Dibutyltin dilaurate 11.5 23.5
TINUVIN 3289 0.58 1.2
TINUVIN 29210 11.5 23.5
9UV absorber, available from Ciba Speciality Chemicals Corporation.
10Hindered amine light stabilizer, available from Ciba Speciality Chemicals Corporation.

Examples 6-8

The following “B” side formulations were produced according to the formulas in Table 3:

TABLE 3
Example 6 Example 7 Example 8
Ingredient (3528-22-6) (3528-22-9) (3528-19-9)
Base mix of 220.8 220.8
Example 4
Base mix of 253.7
Example 5
JEFFAMINE T3000 3.8 10.6
JEFFLINK 75411 45.8 27.7
Amine/aspartate of 13.1 7.5
Example B
Amine/acrylate 93.8 50.6 57.0
curative of Example C
Amine/epoxy 90.8
adduct of Example D
Acrylate/aspartate 26.6
amine curative of
Example E
11Aliphatic secondary amine, available from Huntsman Corporation.

The B side formulations of Table 3 above and the A side formulation of Example 1 were charged to separate canisters and heated to 140° F. in an oven for 1-3 hrs prior to spraying. Polyurea coating compositions were produced by mixing a 1:1 volume ratio of the A-side components to each the B-side components in a static mix tube applicator device available from Cammda Corporation. The coating compositions were applied to cold rolled steel panels coated with an electrodeposition primer and an epoxy acid clearcoat (NDCT 5002A available from PPG Industries, Inc.). Tack times for the coatings were determined by periodically touching the panel with a gloved hand as previously described and were judged to be tack free when the glove no longer stuck to the coatings.

Hardness values were determined by charging the A and B side components into a double-barreled syringe equipped with a static mix tube and a Model 415-0011-00 50 mL 1:1 manual dispenser (Cammda Corporation) and injecting the components at a 1:1 ratio using a into a mold to form a “puck” of approximately 5 cm in diameter and 0.25 cm in thickness. The hardness of the polyurea coating puck at ambient temperature was measured on the Shore D scale with a Model 212 Pencil Style Digital Durometer (Pacific Transducer Corp.) 1 day after application. The pucks were then placed in a 140° F. oven for 1 day and the Shore D hardness of the coating measured with the puck in the oven to prevent cooling. The pucks were removed from the oven to ambient temperature and the hardness measured again at ambient temperature after 1 day.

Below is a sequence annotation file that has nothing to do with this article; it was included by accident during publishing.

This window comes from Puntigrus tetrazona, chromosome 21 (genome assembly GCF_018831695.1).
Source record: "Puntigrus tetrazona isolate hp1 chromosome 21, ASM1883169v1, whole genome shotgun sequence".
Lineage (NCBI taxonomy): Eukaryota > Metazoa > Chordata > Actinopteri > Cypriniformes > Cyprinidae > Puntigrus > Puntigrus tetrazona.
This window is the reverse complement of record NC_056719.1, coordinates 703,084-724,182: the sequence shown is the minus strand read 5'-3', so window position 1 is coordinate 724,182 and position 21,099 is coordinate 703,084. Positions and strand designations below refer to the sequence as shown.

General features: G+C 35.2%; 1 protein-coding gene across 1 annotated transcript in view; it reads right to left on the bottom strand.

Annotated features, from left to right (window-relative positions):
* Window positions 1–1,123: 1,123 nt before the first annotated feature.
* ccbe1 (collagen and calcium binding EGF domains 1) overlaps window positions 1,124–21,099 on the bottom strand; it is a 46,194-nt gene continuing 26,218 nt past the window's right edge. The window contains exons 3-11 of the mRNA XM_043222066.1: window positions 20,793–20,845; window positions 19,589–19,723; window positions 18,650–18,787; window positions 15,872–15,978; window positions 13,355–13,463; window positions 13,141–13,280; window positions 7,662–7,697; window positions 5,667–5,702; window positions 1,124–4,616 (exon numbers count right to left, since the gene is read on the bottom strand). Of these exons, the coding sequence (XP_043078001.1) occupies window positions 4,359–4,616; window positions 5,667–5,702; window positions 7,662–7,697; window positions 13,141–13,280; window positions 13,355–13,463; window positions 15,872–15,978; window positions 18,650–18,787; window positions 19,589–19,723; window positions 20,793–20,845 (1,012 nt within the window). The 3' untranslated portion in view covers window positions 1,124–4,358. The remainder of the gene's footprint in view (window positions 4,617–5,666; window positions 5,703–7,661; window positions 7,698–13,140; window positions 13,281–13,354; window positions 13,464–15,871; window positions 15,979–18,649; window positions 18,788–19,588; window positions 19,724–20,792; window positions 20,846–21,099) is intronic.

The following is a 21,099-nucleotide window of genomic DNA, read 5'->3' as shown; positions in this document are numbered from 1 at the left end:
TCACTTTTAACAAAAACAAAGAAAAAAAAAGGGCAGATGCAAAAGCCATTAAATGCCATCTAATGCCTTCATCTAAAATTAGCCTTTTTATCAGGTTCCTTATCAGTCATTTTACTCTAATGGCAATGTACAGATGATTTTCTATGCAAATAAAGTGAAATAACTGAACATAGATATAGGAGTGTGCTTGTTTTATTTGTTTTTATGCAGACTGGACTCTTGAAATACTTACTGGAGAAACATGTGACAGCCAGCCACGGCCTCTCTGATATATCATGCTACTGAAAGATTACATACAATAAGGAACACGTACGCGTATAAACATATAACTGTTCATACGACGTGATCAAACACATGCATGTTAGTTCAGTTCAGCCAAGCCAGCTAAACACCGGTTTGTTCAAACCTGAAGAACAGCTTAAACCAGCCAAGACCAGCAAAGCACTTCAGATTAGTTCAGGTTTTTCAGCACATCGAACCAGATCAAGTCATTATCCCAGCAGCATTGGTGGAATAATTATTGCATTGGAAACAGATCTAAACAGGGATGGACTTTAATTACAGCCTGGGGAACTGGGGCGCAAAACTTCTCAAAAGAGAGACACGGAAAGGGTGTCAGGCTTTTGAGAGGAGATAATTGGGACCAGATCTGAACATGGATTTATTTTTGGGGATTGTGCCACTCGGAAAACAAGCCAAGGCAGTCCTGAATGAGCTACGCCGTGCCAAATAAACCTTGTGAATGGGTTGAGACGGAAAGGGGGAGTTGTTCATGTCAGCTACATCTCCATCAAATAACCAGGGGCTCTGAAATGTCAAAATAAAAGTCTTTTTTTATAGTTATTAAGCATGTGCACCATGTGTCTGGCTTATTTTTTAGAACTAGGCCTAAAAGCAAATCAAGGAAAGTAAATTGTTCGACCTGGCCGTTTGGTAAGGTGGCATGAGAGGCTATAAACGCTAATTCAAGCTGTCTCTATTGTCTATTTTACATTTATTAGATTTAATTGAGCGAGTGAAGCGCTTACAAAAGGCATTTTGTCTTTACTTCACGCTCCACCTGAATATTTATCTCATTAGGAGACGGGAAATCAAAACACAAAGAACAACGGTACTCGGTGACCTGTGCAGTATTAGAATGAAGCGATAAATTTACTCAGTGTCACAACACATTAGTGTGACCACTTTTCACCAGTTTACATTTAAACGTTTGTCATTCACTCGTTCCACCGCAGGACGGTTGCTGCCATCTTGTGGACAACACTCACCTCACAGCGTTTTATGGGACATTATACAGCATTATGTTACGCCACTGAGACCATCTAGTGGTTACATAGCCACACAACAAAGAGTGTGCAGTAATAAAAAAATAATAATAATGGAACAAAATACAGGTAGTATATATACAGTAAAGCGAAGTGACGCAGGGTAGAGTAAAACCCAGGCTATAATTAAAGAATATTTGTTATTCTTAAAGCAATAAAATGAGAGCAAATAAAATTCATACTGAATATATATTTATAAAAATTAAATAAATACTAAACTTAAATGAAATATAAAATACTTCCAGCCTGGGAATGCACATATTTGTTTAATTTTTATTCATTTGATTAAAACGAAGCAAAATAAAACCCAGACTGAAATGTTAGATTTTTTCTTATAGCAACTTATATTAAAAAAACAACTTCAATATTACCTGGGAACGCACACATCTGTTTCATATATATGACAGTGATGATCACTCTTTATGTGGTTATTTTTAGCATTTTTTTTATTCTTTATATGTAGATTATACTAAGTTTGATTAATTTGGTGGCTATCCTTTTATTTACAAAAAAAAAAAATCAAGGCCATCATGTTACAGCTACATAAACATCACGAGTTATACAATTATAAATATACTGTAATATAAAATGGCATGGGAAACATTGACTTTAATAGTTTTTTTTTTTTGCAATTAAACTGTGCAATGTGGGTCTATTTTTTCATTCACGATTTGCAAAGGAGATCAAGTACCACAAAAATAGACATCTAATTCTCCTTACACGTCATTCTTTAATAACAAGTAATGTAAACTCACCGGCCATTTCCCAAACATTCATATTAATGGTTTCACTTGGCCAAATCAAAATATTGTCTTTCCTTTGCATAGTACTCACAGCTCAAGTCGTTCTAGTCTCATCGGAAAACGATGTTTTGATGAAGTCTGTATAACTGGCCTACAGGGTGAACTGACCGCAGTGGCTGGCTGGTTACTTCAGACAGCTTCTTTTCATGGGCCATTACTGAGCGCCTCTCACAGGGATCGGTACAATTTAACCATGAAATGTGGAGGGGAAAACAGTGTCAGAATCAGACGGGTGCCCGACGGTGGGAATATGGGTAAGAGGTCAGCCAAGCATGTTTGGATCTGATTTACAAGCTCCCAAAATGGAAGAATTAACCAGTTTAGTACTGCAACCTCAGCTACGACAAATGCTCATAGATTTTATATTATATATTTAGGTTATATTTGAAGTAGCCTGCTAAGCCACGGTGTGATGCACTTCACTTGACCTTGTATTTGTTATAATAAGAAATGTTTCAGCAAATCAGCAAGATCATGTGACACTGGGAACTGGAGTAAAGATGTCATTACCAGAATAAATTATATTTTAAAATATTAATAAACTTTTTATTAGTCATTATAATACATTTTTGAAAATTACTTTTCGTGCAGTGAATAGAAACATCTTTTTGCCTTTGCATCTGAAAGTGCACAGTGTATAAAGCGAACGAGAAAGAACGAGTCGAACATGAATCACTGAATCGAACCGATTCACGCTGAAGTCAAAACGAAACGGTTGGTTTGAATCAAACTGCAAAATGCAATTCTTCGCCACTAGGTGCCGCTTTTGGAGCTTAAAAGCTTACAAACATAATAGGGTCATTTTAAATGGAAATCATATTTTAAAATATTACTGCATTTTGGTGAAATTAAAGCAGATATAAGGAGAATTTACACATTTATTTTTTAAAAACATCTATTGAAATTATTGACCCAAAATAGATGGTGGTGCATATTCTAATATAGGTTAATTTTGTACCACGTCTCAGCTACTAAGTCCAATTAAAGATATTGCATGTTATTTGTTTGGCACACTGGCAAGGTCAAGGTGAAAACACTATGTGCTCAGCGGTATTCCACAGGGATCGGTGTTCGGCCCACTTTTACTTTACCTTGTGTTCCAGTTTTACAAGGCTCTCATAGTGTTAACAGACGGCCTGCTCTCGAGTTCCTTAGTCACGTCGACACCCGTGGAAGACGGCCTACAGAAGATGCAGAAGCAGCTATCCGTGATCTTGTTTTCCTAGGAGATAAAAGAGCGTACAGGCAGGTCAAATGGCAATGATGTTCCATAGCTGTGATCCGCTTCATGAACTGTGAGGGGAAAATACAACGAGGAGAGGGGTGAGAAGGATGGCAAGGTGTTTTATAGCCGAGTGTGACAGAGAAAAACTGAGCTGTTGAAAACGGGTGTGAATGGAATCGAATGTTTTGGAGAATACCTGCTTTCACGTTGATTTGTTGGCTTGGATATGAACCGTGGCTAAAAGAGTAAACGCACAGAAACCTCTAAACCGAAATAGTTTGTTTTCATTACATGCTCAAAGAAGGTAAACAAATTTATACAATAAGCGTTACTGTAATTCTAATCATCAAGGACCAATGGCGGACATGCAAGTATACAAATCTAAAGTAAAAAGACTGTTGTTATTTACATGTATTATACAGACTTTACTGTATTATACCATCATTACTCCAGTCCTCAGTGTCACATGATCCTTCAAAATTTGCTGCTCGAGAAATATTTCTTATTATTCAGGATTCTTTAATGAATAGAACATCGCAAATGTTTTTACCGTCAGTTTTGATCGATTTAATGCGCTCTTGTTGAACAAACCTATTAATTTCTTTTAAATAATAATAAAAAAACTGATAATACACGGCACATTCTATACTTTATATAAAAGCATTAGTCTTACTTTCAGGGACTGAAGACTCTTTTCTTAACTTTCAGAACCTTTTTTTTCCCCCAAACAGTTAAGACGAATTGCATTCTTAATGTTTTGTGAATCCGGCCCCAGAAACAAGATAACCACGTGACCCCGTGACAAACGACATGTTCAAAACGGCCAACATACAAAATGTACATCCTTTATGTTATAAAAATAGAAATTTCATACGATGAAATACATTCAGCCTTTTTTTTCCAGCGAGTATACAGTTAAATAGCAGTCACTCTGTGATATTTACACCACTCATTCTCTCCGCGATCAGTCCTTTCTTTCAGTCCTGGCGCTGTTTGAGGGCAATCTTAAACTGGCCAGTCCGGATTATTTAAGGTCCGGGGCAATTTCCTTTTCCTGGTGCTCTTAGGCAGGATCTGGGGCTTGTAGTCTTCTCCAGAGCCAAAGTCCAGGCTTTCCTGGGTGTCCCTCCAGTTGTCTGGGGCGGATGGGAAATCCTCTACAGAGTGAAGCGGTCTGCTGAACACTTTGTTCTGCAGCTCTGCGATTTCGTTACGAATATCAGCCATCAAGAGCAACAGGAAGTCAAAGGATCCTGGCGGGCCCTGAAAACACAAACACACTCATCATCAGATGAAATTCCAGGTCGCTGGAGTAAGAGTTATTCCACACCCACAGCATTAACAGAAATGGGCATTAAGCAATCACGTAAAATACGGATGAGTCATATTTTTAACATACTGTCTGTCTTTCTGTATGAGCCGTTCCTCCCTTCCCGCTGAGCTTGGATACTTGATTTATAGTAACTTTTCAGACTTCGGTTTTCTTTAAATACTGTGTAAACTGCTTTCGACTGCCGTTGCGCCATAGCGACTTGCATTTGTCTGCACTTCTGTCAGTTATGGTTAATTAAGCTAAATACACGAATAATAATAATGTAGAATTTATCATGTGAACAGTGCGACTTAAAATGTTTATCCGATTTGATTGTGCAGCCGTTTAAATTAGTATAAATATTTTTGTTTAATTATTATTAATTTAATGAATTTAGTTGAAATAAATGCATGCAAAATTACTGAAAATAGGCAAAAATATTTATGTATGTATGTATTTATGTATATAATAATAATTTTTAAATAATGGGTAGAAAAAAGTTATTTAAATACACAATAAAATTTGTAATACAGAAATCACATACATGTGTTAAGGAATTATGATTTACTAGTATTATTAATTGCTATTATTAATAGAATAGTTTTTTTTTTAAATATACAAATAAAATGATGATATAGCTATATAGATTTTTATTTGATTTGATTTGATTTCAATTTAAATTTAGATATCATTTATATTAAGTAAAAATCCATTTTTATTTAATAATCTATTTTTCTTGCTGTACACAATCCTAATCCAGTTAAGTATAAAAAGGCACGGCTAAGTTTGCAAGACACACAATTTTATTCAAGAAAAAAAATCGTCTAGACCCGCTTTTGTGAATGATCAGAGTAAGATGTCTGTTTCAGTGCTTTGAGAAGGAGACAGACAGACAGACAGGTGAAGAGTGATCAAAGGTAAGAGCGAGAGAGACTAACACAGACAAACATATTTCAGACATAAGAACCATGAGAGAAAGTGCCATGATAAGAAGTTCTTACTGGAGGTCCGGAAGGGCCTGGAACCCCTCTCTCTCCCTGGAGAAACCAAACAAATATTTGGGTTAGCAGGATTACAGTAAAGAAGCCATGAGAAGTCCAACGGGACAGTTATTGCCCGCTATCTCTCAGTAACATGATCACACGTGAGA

The ratio of equivalents of isocyanate to amine was calculated as being 1.034 for the polyurea formulation comprising the B side component of Example 6, 1.296 for the polyurea formulation comprising the B side component of Example 7, and 1.077 for the polyurea formulation comprising the B side component of Example 8.

The following properties of the polyurea coatings were determined as shown in Table 4.

TABLE 4
Example 6 Example 7 Example 8
Tack free time (sec) 22 61 47
Hardness (Shore D) 1 day* 56 52 50
after cure, ambient temperature
Hardness (Shore D) after 1 day 23 28 22
at 140° F.
Hardness (Shore D) 1 day at 50 51 44
ambient temperature after
140° F.
*Example 8 measured 2 days after cure

Examples 9-11

Pigment grinds were prepared according to the formulas in Table 5.

TABLE 5
Wt in g
Ingredient Example 9 Example 10 Example 11
Acrylate/asparate amine 367.0 444.0
curative of Example F
JEFFAMINE D2000/butyl 168.0
acrylate adduct of Example K
JEFFAMINE T3000 436.9
CLEARLINK 100012 406.2
JEFFLINK 754 339.1
DESMOPHEN NH 142013 120.0
TINUVIN 292 13.5 12.0 13.0